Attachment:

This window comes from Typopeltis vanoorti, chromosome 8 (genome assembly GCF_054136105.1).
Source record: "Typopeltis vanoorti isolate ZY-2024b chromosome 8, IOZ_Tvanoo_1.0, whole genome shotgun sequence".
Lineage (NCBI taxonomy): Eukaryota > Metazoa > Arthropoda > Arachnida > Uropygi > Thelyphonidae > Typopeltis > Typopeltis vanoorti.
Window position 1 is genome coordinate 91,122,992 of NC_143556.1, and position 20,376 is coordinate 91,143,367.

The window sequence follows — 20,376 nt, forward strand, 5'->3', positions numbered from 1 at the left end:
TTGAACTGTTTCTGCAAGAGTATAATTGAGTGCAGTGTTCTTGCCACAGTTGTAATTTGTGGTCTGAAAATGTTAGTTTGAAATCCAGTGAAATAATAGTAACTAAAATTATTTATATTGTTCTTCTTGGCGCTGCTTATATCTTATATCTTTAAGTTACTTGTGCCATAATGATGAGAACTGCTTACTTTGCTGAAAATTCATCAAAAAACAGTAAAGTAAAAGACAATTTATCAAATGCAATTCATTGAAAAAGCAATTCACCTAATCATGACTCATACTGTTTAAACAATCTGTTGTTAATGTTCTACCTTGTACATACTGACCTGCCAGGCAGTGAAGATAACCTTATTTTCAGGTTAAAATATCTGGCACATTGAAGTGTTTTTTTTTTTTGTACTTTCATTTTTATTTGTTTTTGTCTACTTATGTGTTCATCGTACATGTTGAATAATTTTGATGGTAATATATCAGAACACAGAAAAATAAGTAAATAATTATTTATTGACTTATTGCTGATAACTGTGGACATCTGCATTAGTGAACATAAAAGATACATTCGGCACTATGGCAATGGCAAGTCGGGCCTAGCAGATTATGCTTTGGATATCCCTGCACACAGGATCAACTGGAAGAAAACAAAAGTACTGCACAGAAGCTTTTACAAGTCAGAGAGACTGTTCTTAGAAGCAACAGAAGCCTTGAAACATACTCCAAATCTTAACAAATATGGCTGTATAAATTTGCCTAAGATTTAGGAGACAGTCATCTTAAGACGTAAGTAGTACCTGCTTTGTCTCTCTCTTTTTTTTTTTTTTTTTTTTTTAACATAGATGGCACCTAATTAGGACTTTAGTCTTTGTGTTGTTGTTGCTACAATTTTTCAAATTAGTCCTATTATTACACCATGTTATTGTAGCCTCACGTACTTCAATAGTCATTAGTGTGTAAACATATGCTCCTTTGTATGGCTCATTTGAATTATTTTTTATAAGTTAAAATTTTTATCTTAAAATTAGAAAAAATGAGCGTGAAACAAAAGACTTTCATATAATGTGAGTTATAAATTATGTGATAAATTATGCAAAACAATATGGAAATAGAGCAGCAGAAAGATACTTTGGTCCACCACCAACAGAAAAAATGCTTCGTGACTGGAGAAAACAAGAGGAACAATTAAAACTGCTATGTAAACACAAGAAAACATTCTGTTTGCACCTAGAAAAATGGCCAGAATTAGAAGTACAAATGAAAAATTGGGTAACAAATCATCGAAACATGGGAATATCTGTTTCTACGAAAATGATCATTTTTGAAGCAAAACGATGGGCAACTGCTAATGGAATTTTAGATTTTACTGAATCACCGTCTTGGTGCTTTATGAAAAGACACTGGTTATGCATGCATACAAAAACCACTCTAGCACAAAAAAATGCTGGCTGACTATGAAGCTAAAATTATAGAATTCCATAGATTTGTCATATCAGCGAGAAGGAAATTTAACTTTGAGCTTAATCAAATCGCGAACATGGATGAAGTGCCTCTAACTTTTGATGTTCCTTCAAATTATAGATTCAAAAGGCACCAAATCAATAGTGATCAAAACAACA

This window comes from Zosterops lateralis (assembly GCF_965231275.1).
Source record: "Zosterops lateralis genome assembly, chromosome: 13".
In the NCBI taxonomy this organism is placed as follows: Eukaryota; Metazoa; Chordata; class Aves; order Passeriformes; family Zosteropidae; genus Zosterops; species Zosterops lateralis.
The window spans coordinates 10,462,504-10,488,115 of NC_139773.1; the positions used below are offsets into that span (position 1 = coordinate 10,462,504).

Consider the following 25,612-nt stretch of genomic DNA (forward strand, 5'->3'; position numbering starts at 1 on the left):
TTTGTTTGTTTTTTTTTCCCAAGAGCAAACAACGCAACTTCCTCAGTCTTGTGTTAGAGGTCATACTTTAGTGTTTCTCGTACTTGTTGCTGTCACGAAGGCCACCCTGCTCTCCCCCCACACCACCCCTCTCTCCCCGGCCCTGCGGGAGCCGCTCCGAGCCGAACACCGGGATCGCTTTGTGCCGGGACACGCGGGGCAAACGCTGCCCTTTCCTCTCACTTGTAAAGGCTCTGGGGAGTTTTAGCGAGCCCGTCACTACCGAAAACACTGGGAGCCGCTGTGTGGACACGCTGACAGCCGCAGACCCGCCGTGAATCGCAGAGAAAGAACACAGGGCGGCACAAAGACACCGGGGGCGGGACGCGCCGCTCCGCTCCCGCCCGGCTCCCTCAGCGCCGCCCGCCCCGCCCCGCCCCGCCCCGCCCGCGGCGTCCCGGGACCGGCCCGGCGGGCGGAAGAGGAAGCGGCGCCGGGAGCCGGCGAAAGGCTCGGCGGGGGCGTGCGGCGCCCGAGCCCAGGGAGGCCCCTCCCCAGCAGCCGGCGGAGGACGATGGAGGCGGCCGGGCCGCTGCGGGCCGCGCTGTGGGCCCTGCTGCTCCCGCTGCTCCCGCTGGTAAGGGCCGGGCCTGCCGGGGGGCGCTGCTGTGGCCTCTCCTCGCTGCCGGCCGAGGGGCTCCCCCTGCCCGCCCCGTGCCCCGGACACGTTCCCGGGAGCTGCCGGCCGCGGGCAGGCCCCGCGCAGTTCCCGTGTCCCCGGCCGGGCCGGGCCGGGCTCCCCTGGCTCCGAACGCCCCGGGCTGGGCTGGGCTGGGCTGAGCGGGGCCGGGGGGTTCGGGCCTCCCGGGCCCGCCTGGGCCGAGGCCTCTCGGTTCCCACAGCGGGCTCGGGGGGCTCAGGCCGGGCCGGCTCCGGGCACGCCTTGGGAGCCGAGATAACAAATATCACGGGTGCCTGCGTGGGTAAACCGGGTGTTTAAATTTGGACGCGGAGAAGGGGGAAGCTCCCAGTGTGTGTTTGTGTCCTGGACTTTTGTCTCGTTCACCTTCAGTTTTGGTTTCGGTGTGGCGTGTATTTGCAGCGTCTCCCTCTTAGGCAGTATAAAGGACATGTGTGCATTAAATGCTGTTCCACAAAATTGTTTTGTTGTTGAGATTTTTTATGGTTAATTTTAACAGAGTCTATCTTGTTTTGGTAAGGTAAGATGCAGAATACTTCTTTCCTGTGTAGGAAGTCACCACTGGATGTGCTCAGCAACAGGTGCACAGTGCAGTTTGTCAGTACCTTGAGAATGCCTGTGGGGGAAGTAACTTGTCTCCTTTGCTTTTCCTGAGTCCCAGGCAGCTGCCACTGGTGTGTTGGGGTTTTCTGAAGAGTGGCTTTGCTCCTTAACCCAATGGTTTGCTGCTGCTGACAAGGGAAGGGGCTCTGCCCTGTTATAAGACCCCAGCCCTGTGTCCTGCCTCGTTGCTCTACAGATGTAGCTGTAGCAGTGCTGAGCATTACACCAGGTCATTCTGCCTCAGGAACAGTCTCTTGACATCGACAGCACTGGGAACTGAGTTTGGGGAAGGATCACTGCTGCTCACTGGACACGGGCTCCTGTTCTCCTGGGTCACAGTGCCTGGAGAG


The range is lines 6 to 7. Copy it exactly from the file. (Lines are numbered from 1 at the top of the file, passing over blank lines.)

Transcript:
TTGAACTGTTTCTGCAAGAGTATAATTGAGTGCAGTGTTCTTGCCACAGTTGTAATTTGTGGTCTGAAAATGTTAGTTTGAAATCCAGTGAAATAATAGTAACTAAAATTATTTATATTGTTCTTCTTGGCGCTGCTTATATCTTATATCTTTAAGTTACTTGTGCCATAATGATGAGAACTGCTTACTTTGCTGAAAATTCATCAAAAAACAGTAAAGTAAAAGACAATTTATCAAATGCAATTCATTGAAAAAGCAATTCACCTAATCATGACTCATACTGTTTAAACAATCTGTTGTTAATGTTCTACCTTGTACATACTGACCTGCCAGGCAGTGAAGATAACCTTATTTTCAGGTTAAAATATCTGGCACATTGAAGTGTTTTTTTTTTTTGTACTTTCATTTTTATTTGTTTTTGTCTACTTATGTGTTCATCGTACATGTTGAATAATTTTGATGGTAATATATCAGAACACAGAAAAATAAGTAAATAATTATTTATTGACTTATTGCTGATAACTGTGGACATCTGCATTAGTGAACATAAAAGATACATTCGGCACTATGGCAATGGCAAGTCGGGCCTAGCAGATTATGCTTTGGATATCCCTGCACACAGGATCAACTGGAAGAAAACAAAAGTACTGCACAGAAGCTTTTACAAGTCAGAGAGACTGTTCTTAGAAGCAACAGAAGCCTTGAAACATACTCCAAATCTTAACAAATATGGCTGTATAAATTTGCCTAAGATTTAGGAGACAGTCATCTTAAGACGTAAGTAGTACCTGCTTTGTCTCTCTCTTTTTTTTTTTTTTTTTTTTTTAACATAGATGGCACCTAATTAGGACTTTAGTCTTTGTGTTGTTGTTGCTACAATTTTTCAAATTAGTCCTATTATTACACCATGTTATTGTAGCCTCACGTACTTCAATAGTCATTAGTGTGTAAACATATGCTCCTTTGTATGGCTCATTTGAATTATTTTTTATAAGTTAAAATTTTTATCTTAAAATTAGAAAAAATGAGCGTGAAACAAAAGACTTTCATATAATGTGAGTTATAAATTATGTGATAAATTATGCAAAACAATATGGAAATAGAGCAGCAGAAAGATACTTTGGTCCACCACCAACAGAAAAAATGCTTCGTGACTGGAGAAAACAAGAGGAACAATTAAAACTGCTATGTAAACACAAGAAAACATTCTGTTTGCACCTAGAAAAATGGCCAGAATTAGAAGTACAAATGAAAAATTGGGTAACAAATCATCGAAACATGGGAATATCTGTTTCTACGAAAATGATCATTTTTGAAGCAAAACGATGGGCAACTGCTAATGGAATTTTAGATTTTACTGAATCACCGTCTTGGTGCTTTATGAAAAGACACTGGTTATGCATGCATACAAAAACCACTCTAGCACAAAAAAATGCTGGCTGACTATGAAGCTAAAATTATAGAATTCCATAGATTTGTCATATCAGCGAGAAGGAAATTTAACTTTGAGCTTAATCAAATCGCGAACATGGATGAAGTGCCTCTAACTTTTGATGTTCCTTCAAATTATAGATTCAAAAGGCACCAAATCAATAGTGATCAAAACAACA

This window comes from Zosterops lateralis (assembly GCF_965231275.1).